(WKBN) — The weather the past few days has featured sunny blue skies and warm temperatures. In fact, it has been hard to find a cloud in the sky this week. One of the exceptions is those little white streaks in the sky that are caused by airplanes.

What causes this phenomenon and why do some last longer than others? First, the scientific term for these white streaks is “condensation trail,” but they are typically referred to as “contrails.” You might know that contrails form due to the exhaust of aircraft, but did you know that there are multiple formation methods?

Method 1: Occurs when the hot and humid exhaust from aircraft mixes with low-temperature air that has low moisture content. The exhaust from the aircraft mixes with the cold air and eventually condenses into a cloud and thus the condensation trail is born. These contrails are what you typically see on a sunny and clear day.

Image of an airplane contrail over Binghamton, New York. Photo courtesy of the National Weather Service.

Method 2: The second method occurs when an aircraft flies through air that is clear but that has relative humidity near 100%. The pressure change caused by the airflow over the tip of the wing results in a reduction of air temperature and saturation of the air. The condensation usually occurs along the tips of the wing. This method of contrails is more rare compared to method #1.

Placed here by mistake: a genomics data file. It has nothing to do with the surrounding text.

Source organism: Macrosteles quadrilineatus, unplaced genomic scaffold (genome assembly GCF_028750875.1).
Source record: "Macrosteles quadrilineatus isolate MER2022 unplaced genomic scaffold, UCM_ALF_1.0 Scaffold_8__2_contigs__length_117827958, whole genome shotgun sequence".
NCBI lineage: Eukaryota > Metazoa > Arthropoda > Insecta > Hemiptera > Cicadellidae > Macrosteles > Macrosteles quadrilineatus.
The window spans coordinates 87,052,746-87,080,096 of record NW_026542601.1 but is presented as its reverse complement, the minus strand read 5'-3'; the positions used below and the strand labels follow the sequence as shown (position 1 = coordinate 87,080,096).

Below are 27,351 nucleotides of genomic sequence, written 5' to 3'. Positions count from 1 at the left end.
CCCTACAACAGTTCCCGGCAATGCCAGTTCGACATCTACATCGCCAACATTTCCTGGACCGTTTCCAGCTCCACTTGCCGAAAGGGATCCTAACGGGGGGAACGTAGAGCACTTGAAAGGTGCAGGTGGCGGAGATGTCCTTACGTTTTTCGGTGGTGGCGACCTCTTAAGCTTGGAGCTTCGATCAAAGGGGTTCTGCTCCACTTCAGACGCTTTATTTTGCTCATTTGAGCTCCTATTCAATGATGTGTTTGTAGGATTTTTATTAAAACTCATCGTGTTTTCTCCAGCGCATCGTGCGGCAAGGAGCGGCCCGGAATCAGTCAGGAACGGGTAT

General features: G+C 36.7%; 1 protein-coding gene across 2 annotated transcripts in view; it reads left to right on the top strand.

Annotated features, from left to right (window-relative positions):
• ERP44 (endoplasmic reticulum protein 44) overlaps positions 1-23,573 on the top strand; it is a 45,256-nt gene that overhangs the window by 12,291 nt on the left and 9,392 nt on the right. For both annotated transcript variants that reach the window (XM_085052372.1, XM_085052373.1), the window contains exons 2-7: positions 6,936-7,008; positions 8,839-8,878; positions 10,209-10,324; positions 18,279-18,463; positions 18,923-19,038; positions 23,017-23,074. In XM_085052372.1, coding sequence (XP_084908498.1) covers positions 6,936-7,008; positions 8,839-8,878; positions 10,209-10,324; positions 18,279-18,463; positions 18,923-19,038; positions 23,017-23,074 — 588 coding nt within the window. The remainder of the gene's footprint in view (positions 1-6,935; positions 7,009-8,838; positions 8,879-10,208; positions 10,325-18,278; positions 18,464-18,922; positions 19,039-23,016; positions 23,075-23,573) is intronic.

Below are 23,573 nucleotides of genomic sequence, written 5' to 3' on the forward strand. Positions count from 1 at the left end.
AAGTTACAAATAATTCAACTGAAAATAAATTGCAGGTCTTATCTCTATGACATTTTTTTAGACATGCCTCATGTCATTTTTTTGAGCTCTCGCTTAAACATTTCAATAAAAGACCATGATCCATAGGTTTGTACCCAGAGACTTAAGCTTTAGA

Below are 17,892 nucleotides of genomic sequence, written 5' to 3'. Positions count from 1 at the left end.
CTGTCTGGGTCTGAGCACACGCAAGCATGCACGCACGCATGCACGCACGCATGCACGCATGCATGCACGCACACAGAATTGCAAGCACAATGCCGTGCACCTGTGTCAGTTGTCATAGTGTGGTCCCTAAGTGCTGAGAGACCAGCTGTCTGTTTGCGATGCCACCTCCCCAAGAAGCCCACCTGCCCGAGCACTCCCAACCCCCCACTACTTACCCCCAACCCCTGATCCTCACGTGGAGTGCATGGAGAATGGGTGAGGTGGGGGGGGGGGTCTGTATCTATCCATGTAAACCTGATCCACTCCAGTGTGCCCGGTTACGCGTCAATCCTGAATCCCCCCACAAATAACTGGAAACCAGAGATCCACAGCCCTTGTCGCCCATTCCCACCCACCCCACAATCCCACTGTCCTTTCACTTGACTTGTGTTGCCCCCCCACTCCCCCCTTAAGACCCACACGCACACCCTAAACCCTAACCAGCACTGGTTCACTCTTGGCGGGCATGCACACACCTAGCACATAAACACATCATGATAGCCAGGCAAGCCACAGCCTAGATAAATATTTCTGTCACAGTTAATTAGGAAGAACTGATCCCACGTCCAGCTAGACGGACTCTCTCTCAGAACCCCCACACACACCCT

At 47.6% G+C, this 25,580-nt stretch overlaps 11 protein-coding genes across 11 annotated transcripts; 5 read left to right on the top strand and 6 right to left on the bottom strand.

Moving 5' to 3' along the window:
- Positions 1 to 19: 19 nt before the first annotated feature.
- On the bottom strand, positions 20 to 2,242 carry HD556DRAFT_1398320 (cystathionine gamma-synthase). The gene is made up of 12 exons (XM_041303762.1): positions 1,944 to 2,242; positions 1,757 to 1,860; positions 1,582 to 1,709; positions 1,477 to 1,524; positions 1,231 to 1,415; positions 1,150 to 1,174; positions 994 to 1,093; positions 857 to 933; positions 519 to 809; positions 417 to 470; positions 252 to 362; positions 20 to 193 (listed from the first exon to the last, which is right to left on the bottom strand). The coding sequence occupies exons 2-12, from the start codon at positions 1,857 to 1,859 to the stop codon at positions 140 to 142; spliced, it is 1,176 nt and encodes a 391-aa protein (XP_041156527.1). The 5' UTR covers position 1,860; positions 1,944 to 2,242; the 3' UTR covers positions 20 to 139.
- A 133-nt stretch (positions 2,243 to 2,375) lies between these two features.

Under the right weather conditions, contrails can persist for a long period of time similar to what we have seen over the Valley the past couple of days. Below is a picture taken by WKBN meteorologist Adam Clayton outside the WKBN studio on April 11, 2023.

Picture of airplane condensation trails outside of the WKBN studio in Boardman, Ohio.

History of contrails

Human flight is relatively new in human history and so is the formation of contrails. The first reports of contrails were from World War I when planes were finally able to reach high enough altitudes to produce condensation from exhaust.

Still, the formation of contrails was seldom studied until World War II when aerial battles became more common. One of the most pressing matters during the war was the detectability of aircraft. When the weather conditions were just right, pilots could use the contrail created by the aircraft to track the enemy plane down.

However, the formation of contrails caused issues for both sides. During especially heavy periods of aircraft combat, the clouds from contrails would become so thick that pilots had difficulty keeping track of friendly and enemy planes alike. These clouds made it difficult for planes to stay in formation and even caused collisions.

Due to the aforementioned issues, the study of contrails became important to the air forces of all sides in World War II. The Germans were able to first develop the now-accepted theory of contrail formation during World War II and then the United States arrived at the same conclusion independently after the war.

Presently, most of the research on contrails refers to the formation of clouds due to extensive air travel across the world. Specifically, most studies focus on how contrails can affect the amount of incoming/outgoing solar radiation into the Earth.